USDA annual reports that examine the gain and loss of colonies, including losses due to colony collapse disorder.
New research has demonstrated that the majority of dogs are highly inbred. Unfortunately, the study findings indicate that inbreeding of dogs contributes to an increase in disease and health care costs throughout their lifespan.
Researchers have discovered that dogs are stressed when exposed to common household noises.
Researchers of a new study identify features of hyperactive and impulsive behavior and inattention (ADHD) in dogs
Wildlife death and illness reports: WHISPers, hosted by the USGS National Wildlife Health Center, is a repository for sharing basic information about historic and ongoing wildlife mortality (death) and/or morbidity (illness) events.
The results of an important new study help to explain why many intelligent birds–and perhaps other animals–struggle in captivity. More specifically, the results revealed that the smarter the bird, the more unique welfare needs it has in captivity.
A group of researchers developed a new comprehensive questionnaire for studying feline personality and behavior and found that cats have seven basic personality or behavioral traits.
A new study by the U.S. Food and Drug Administration (FDA) highlights research linking certain dog foods to canine dilated cardiomyopathy (DCM)*, a severe heart disease.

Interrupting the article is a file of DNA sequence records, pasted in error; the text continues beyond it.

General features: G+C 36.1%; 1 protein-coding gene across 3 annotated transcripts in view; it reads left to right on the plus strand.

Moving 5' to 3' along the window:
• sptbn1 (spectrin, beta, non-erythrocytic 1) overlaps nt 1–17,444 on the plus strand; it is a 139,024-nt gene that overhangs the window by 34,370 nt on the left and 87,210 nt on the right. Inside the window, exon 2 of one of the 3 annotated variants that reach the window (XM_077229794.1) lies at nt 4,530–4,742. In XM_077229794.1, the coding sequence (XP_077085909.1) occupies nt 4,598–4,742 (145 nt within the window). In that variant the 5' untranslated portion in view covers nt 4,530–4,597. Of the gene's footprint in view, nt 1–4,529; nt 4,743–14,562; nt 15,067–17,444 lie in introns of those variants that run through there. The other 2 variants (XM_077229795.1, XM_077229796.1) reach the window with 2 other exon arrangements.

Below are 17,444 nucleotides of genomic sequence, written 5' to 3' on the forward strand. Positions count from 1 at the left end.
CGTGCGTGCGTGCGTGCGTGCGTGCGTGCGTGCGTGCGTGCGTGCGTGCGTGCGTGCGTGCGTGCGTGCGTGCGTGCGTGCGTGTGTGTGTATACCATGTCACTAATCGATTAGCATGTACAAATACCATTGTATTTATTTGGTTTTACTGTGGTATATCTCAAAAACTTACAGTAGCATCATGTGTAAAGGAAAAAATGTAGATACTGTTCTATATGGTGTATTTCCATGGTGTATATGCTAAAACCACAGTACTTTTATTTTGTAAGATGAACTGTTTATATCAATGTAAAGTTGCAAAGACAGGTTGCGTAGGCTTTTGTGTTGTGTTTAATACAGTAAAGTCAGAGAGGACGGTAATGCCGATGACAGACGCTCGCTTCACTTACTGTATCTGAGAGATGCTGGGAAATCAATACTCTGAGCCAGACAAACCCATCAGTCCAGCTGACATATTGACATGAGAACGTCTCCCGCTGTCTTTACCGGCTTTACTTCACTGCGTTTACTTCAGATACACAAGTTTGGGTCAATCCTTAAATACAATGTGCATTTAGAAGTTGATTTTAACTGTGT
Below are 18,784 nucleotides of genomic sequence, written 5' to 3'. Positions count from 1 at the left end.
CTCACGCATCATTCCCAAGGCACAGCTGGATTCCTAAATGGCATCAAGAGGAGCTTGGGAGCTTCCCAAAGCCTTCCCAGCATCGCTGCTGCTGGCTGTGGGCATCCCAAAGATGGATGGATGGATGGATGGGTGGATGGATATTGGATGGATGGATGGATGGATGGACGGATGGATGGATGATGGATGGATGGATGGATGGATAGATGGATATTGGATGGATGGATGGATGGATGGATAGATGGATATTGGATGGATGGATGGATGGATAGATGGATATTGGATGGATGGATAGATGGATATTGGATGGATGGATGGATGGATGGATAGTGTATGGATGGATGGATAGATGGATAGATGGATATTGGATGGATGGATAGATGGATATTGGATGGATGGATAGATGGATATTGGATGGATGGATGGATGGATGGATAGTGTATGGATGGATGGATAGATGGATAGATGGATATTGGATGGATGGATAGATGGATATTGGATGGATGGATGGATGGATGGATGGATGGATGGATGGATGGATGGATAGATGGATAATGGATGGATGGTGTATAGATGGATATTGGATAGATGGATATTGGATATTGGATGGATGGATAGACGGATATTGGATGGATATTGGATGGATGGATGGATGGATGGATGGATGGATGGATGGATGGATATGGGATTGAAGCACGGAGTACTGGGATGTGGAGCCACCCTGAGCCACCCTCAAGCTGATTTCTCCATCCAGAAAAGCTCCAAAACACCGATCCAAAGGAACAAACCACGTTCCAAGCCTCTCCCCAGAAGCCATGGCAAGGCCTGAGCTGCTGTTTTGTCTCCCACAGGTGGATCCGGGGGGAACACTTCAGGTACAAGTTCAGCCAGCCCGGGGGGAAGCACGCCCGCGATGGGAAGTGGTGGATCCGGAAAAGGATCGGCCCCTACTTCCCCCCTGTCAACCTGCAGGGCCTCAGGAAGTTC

An animal health technology company has developed an app that uses the phone’s camera to tell whether a feline is feeling pain.
A video of Marineland’s last surviving orca, Kiska, is renewing calls online for the marine mammal to be freed. The video, shared on social media by former Marineland employee and whistleblower Phil Demers, shows the orca moving slowly at the surface of the water and faintly moaning
New research reveals that an elephant’s personality may play an important role in how well that elephant can solve novel problems.
For decades, manufacturers of pharmaceuticals, cosmetics, pesticides and other commercial chemicals have tested their products on rodents or other vertebrate animals to comply with government safety testing regulations. This long-standing practice is now slowly starting to change.